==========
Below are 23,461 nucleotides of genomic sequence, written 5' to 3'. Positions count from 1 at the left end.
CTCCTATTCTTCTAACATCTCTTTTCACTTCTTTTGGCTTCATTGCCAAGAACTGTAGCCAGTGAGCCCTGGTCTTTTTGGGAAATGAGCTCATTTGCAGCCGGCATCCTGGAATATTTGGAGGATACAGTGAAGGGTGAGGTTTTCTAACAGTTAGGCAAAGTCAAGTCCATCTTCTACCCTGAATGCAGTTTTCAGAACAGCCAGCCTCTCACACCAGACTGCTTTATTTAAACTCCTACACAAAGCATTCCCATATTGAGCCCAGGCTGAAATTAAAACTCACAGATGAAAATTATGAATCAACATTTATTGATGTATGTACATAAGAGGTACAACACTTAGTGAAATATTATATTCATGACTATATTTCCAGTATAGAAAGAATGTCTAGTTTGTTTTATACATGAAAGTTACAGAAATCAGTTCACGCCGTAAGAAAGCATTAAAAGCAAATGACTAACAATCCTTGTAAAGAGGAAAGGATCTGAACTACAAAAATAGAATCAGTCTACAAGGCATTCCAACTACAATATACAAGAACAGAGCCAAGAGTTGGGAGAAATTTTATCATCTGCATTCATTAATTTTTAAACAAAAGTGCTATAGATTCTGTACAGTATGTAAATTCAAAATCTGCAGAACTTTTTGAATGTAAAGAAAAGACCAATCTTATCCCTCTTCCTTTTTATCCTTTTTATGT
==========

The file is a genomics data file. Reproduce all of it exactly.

Below are 23,461 nucleotides of genomic sequence, written 5' to 3'. Positions count from 1 at the left end.
CTCCTATTCTTCTAACATCTCTTTTCACTTCTTTTGGCTTCATTGCCAAGAACTGTAGCCAGTGAGCCCTGGTCTTTTTGGGAAATGAGCTCATTTGCAGCCGGCATCCTGGAATATTTGGAGGATACAGTGAAGGGTGAGGTTTTCTAACAGTTAGGCAAAGTCAAGTCCATCTTCTACCCTGAATGCAGTTTTCAGAACAGCCAGCCTCTCACACCAGACTGCTTTATTTAAACTCCTACACAAAGCATTCCCATATTGAGCCCAGGCTGAAATTAAAACTCACAGATGAAAATTATGAATCAACATTTATTGATGTATGTACATAAGAGGTACAACACTTAGTGAAATATTATATTCATGACTATATTTCCAGTATAGAAAGAATGTCTAGTTTGTTTTATACATGAAAGTTACAGAAATCAGTTCACGCCGTAAGAAAGCATTAAAAGCAAATGACTAACAATCCTTGTAAAGAGGAAAGGATCTGAACTACAAAAATAGAATCAGTCTACAAGGCATTCCAACTACAATATACAAGAACAGAGCCAAGAGTTGGGAGAAATTTTATCATCTGCATTCATTAATTTTTAAACAAAAGTGCTATAGATTCTGTACAGTATGTAAATTCAAAATCTGCAGAACTTTTTGAATGTAAAGAAAAGACCAATCTTATCCCTCTTCCTTTTTATCCTTTTTATGT